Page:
The Great Utah Shake Out: Drop, cover and hold on today
By Bob Mims
The Salt Lake TribuneFirst published Apr 16 2014 09:49AM
It’s not if, but when the Big One will hit Utah. Being ready could make the difference between being a statistic for the inevitable earthquake death toll — or a survivor.
That is the prime motivator behind this year’s Great Utah Shakeout, a seismic safety awareness campaign that aims at having 1 million Utahns registered to literally "drop, cover and hold on" at 10:15 a.m.
The event billed as "Utah’s largest earthquake drill" by sponsors ranging from the Federal Emergency Management Agency and Utah Department of Natural Resources to the Utah Department of Public Safety, Be Ready Utah and Utah Seismic Safety Commission.
Other versions of the Great Shake Out are planned in other states and nations. The seismic education and training exercise began in southern California in 2008.
In Utah, students, teachers and staff of public schools accounted for nearly 540,000 participants, with colleges and universities adding another 104,000-plus. Federal, state and local governments signed up more than 75,000 registrants, with businesses coming in with about 34,000 and religious institutions some 31,000.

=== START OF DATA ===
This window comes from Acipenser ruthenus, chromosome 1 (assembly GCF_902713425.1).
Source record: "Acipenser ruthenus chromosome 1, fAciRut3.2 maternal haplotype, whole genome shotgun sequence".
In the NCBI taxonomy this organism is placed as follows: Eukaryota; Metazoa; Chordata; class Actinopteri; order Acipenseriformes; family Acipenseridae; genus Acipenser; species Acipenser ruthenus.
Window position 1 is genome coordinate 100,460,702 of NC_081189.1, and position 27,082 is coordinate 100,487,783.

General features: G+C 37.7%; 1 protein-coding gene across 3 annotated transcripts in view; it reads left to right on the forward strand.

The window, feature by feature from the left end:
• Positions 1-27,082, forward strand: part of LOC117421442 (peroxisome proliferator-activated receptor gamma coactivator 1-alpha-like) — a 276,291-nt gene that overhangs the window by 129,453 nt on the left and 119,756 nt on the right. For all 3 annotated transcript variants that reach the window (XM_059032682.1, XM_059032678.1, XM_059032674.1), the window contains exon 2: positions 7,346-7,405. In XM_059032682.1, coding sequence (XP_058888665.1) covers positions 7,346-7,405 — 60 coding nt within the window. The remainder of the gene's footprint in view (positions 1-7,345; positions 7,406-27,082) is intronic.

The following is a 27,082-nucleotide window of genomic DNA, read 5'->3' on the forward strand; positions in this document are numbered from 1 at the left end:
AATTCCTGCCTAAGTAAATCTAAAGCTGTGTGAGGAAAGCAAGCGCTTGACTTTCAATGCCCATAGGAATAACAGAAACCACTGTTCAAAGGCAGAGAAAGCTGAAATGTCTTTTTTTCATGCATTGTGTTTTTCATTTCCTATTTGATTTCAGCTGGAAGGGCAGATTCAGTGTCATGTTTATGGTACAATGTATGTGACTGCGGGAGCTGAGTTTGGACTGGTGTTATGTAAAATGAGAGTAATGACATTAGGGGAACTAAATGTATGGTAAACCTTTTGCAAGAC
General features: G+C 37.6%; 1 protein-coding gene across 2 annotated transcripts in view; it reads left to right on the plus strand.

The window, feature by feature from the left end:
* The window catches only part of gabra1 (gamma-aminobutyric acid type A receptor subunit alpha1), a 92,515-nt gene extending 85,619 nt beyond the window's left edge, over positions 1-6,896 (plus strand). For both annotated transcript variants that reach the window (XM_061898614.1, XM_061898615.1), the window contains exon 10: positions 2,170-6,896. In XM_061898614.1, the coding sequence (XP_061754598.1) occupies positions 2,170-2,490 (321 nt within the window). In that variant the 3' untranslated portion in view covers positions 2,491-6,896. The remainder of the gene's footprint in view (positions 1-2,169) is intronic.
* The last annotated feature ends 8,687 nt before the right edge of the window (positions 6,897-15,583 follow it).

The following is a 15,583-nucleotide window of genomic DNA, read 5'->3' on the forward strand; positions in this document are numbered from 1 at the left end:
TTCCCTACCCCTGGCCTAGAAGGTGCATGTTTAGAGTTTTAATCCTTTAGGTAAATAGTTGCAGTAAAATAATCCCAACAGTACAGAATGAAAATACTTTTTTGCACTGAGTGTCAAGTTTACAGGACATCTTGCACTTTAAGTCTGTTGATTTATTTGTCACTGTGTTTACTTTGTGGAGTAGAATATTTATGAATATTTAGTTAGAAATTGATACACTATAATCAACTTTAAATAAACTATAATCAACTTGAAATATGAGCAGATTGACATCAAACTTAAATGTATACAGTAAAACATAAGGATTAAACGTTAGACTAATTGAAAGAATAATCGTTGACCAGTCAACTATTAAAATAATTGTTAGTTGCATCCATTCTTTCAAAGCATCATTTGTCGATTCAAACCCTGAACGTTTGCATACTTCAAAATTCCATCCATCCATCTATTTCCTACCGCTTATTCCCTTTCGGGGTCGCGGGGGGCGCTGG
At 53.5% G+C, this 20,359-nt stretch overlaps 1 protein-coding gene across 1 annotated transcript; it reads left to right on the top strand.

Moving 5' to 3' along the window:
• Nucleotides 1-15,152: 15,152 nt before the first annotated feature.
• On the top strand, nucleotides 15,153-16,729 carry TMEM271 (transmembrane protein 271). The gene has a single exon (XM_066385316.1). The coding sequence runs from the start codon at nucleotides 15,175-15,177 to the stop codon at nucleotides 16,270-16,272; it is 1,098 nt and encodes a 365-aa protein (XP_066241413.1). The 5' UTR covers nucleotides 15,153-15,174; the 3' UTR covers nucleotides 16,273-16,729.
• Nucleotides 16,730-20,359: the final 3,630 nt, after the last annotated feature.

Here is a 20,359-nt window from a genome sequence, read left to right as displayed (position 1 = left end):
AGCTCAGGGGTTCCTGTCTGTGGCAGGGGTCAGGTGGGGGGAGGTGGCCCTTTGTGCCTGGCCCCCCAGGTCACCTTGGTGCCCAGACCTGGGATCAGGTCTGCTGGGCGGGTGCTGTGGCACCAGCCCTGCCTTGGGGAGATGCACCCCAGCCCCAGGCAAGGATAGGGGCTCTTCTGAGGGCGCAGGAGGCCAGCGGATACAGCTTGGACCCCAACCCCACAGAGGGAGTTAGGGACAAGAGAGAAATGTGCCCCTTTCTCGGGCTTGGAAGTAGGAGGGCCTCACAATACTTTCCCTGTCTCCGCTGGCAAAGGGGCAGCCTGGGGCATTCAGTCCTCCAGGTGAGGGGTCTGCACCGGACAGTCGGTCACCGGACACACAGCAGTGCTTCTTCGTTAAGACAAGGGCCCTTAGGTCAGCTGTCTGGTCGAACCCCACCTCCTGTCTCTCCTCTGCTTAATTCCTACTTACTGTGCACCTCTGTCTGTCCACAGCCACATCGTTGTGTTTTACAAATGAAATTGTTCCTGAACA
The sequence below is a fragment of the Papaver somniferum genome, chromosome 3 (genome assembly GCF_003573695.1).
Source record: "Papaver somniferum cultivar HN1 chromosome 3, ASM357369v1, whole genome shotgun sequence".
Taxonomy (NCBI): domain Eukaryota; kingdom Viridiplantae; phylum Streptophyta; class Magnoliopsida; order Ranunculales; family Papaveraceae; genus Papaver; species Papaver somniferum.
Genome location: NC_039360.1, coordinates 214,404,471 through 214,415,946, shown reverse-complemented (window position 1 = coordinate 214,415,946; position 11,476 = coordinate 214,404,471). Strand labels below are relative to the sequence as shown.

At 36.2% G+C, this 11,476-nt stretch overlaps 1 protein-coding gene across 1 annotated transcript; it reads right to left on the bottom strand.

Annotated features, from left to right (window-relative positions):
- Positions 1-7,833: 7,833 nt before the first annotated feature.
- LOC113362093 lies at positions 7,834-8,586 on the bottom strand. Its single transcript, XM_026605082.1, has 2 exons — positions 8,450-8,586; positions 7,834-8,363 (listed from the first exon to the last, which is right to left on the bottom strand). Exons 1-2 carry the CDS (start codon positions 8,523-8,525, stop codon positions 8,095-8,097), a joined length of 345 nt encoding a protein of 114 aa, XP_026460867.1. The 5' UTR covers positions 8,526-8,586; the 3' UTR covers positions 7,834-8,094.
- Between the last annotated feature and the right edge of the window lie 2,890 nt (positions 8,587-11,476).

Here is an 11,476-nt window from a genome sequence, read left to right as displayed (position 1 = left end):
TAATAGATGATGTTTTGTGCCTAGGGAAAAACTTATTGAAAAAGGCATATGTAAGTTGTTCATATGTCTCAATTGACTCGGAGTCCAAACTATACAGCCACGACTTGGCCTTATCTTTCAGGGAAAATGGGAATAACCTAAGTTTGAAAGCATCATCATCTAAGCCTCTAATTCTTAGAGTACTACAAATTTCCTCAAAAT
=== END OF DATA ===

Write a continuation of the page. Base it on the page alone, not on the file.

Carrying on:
All told, the Wasatch Front, deemed overdue for a major earthquake by many seismologists, accounted for nearly 550,000 participants.
Great Utah Shakeout organizers ask that at 10:15 a.m. Thursday all participants practice dropping to the ground or floor, taking cover under a desk, table or against a wall with arms covering heads and necks; and then holding on for at least 60 seconds.
Many participating agencies, businesses and institutions plan more extensive drills. To learn more about what is scheduled, visit the Great Utah Shakeout website at www.shakeout.org/utah/.
Some Utah earthquake facts:
• Earthquake zones encompass areas where 90 percent of Utah’s residents live and work.
• Utah has experienced damaging earthquakes in the past and geologic evidence indicates that earthquakes larger than any experienced locally in historical times are likely in the future.
• Large earthquakes are possible anywhere in Utah, but they are most likely in a "seismic belt" about 100 miles wide extending north to south along the Wasatch Front and through Richfield to Cedar City and St. George.
• Utah averages a magnitude 6 earthquake once every 15 to 20 years.